Objection 1: It would seem that venial sin causes a stain in the soul. For Augustine says (De Poenit.) [*Hom.50, inter. L., 2], that if venial sins be multiplied, they destroy the beauty of our souls so as to deprive us of the embraces of our heavenly spouse. But the stain of sin is nothing else but the loss of the soul's beauty. Therefore venial sins cause a stain in the soul.
Objection 2: Further, mortal sin causes a stain in the soul, on account of the inordinateness of the act and of the sinner's affections. But, in venial sin, there is an inordinateness of the act and of the affections. Therefore venial sin causes a stain in the soul.
Objection 3: Further, the stain on the soul is caused by contact with a temporal thing, through love thereof as stated above (Q, A). But, in venial sin, the soul is in contact with a temporal thing through inordinate love. therefore, venial sin brings a stain on the soul.
On the contrary, it is written, (Eph.5:27): |That He might present it to Himself a glorious church, not having spot or wrinkle,| on which the gloss says: |i.e., some grievous sin.| Therefore it seems proper to mortal sin to cause a stain on the soul.
I answer that as stated above (Q, A), a stain denotes a loss of comeliness due to contact with something, as may be seen in corporeal matters, from which the term has been transferred to the soul, by way of similitude. Now, just as in the body there is a twofold comeliness, one resulting from the inward disposition of the members and colors, the other resulting from outward refulgence supervening, so too, in the soul, there is a twofold comeliness, one habitual and, so to speak, intrinsic, the other actual like an outward flash of light. Now venial sin is a hindrance to actual comeliness, but not to habitual comeliness, because it neither destroys nor diminishes the habit of charity and of the other virtues, as we shall show further on (SS, Q, A; Q, A, ad 2), but only hinders their acts. On the other hand a stain denotes something permanent in the thing stained, wherefore it seems in the nature of a loss of habitual rather than of actual comeliness. Therefore, properly speaking, venial sin does not cause a stain in the soul. If, however, we find it stated anywhere that it does induce a stain, this is in a restricted sense, in so far as it hinders the comeliness that results from acts of virtue.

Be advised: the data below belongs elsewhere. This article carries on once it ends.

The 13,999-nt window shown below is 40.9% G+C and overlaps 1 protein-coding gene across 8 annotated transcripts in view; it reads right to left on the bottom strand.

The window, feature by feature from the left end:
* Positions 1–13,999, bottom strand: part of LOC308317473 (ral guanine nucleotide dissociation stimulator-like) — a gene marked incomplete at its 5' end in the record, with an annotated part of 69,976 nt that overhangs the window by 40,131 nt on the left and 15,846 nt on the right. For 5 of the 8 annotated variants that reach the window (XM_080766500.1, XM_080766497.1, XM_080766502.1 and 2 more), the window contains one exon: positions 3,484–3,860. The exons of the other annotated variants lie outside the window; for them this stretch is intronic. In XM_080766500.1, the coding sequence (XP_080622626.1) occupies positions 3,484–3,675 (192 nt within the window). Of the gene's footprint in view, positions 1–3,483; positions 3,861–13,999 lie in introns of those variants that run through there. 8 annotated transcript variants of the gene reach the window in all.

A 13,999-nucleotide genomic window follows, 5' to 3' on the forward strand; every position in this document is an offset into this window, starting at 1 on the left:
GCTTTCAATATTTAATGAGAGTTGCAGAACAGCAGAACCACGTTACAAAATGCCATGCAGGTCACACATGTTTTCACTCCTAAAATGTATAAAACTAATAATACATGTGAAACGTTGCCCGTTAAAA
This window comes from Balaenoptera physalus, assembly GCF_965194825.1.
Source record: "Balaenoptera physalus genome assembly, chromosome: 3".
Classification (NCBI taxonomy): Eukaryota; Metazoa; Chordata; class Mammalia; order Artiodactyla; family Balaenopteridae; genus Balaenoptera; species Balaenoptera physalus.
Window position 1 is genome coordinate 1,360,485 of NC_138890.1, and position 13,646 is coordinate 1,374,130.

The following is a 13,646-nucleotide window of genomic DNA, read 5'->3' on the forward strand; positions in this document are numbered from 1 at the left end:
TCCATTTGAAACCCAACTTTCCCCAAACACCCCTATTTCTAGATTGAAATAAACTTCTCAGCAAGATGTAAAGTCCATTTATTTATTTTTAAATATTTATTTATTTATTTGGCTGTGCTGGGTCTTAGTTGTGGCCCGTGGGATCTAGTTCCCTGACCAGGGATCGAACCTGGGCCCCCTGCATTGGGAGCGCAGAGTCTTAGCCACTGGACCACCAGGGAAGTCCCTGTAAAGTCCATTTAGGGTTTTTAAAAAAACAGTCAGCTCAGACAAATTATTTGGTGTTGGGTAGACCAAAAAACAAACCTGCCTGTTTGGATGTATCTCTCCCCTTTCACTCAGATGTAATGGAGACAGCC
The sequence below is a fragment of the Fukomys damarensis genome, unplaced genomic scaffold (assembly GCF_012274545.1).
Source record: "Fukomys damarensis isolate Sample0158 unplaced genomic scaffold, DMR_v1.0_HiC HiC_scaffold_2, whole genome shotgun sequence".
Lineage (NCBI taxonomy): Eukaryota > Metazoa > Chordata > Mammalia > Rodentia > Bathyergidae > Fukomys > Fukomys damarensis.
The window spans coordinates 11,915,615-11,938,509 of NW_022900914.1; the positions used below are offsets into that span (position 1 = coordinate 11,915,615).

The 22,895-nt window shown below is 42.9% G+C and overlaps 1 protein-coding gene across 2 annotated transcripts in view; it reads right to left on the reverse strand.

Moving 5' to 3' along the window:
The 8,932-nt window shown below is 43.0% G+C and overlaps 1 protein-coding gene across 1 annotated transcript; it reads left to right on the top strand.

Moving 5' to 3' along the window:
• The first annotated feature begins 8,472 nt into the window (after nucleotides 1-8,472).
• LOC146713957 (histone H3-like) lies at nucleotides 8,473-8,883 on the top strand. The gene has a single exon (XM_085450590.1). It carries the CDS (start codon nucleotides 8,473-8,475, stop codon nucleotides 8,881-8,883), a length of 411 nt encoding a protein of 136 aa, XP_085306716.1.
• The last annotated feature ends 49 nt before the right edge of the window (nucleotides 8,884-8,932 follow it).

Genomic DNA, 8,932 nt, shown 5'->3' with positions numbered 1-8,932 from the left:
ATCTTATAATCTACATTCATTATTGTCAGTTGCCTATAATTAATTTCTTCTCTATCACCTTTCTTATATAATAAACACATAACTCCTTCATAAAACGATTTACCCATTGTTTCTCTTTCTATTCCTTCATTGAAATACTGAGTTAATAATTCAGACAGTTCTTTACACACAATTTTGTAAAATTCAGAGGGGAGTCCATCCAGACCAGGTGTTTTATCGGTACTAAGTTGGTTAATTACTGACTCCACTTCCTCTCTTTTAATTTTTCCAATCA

Reply to Objection 1: Augustine is speaking of the case in which many venial sins lead to mortal sin dispositively: because otherwise they would not sever the soul from its heavenly spouse.
Reply to Objection 2: In mortal sin the inordinateness of the act destroys the habit of virtue, but not in venial sin.
Reply to Objection 3: In mortal sin the soul comes into contact with a temporal thing as its end, so that the shedding of the light of grace, which accrues to those who, by charity, cleave to God as their last end, is entirely cut off. On the contrary, in venial sin, man does not cleave to a creature as his last end: hence there is no comparison.